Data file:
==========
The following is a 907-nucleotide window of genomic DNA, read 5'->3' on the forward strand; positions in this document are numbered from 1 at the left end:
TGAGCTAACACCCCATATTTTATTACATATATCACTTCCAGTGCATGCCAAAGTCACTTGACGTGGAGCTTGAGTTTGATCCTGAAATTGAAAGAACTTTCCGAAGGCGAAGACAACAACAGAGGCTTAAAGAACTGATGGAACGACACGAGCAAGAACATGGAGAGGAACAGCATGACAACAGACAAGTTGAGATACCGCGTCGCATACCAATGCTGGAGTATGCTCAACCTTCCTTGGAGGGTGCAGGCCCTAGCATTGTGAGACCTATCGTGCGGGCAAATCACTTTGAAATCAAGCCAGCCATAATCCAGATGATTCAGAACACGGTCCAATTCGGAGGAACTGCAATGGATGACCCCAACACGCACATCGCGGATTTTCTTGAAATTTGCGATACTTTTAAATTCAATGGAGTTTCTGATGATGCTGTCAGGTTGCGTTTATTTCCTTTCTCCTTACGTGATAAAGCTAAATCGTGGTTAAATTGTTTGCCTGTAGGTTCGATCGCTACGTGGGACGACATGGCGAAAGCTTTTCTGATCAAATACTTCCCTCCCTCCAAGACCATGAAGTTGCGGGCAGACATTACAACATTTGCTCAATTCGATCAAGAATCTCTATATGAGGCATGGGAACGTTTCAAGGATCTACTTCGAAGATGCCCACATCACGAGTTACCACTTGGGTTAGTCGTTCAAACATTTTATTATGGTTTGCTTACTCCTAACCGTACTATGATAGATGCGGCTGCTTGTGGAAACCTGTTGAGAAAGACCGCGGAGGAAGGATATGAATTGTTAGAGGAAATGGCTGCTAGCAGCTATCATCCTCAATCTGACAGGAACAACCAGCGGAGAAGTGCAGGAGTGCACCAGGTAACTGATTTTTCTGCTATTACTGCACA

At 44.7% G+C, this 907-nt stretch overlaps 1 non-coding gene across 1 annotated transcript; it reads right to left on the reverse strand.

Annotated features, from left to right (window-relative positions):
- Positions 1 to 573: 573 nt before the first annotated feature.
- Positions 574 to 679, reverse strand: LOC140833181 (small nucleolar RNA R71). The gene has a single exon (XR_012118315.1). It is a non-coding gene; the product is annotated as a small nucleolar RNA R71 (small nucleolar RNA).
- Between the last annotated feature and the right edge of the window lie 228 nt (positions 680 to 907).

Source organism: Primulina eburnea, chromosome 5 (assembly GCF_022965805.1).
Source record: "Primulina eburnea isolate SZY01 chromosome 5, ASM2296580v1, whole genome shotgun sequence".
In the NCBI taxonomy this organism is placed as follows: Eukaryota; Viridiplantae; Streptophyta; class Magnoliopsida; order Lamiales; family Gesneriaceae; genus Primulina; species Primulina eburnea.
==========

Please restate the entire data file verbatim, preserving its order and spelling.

The following is a 907-nucleotide window of genomic DNA, read 5'->3' on the forward strand; positions in this document are numbered from 1 at the left end:
TGAGCTAACACCCCATATTTTATTACATATATCACTTCCAGTGCATGCCAAAGTCACTTGACGTGGAGCTTGAGTTTGATCCTGAAATTGAAAGAACTTTCCGAAGGCGAAGACAACAACAGAGGCTTAAAGAACTGATGGAACGACACGAGCAAGAACATGGAGAGGAACAGCATGACAACAGACAAGTTGAGATACCGCGTCGCATACCAATGCTGGAGTATGCTCAACCTTCCTTGGAGGGTGCAGGCCCTAGCATTGTGAGACCTATCGTGCGGGCAAATCACTTTGAAATCAAGCCAGCCATAATCCAGATGATTCAGAACACGGTCCAATTCGGAGGAACTGCAATGGATGACCCCAACACGCACATCGCGGATTTTCTTGAAATTTGCGATACTTTTAAATTCAATGGAGTTTCTGATGATGCTGTCAGGTTGCGTTTATTTCCTTTCTCCTTACGTGATAAAGCTAAATCGTGGTTAAATTGTTTGCCTGTAGGTTCGATCGCTACGTGGGACGACATGGCGAAAGCTTTTCTGATCAAATACTTCCCTCCCTCCAAGACCATGAAGTTGCGGGCAGACATTACAACATTTGCTCAATTCGATCAAGAATCTCTATATGAGGCATGGGAACGTTTCAAGGATCTACTTCGAAGATGCCCACATCACGAGTTACCACTTGGGTTAGTCGTTCAAACATTTTATTATGGTTTGCTTACTCCTAACCGTACTATGATAGATGCGGCTGCTTGTGGAAACCTGTTGAGAAAGACCGCGGAGGAAGGATATGAATTGTTAGAGGAAATGGCTGCTAGCAGCTATCATCCTCAATCTGACAGGAACAACCAGCGGAGAAGTGCAGGAGTGCACCAGGTAACTGATTTTTCTGCTATTACTGCACA

At 44.7% G+C, this 907-nt stretch overlaps 1 non-coding gene across 1 annotated transcript; it reads right to left on the reverse strand.

Annotated features, from left to right (window-relative positions):
- Positions 1 to 573: 573 nt before the first annotated feature.
- Positions 574 to 679, reverse strand: LOC140833181 (small nucleolar RNA R71). The gene has a single exon (XR_012118315.1). It is a non-coding gene; the product is annotated as a small nucleolar RNA R71 (small nucleolar RNA).
- Between the last annotated feature and the right edge of the window lie 228 nt (positions 680 to 907).

Source organism: Primulina eburnea, chromosome 5 (assembly GCF_022965805.1).
Source record: "Primulina eburnea isolate SZY01 chromosome 5, ASM2296580v1, whole genome shotgun sequence".
In the NCBI taxonomy this organism is placed as follows: Eukaryota; Viridiplantae; Streptophyta; class Magnoliopsida; order Lamiales; family Gesneriaceae; genus Primulina; species Primulina eburnea.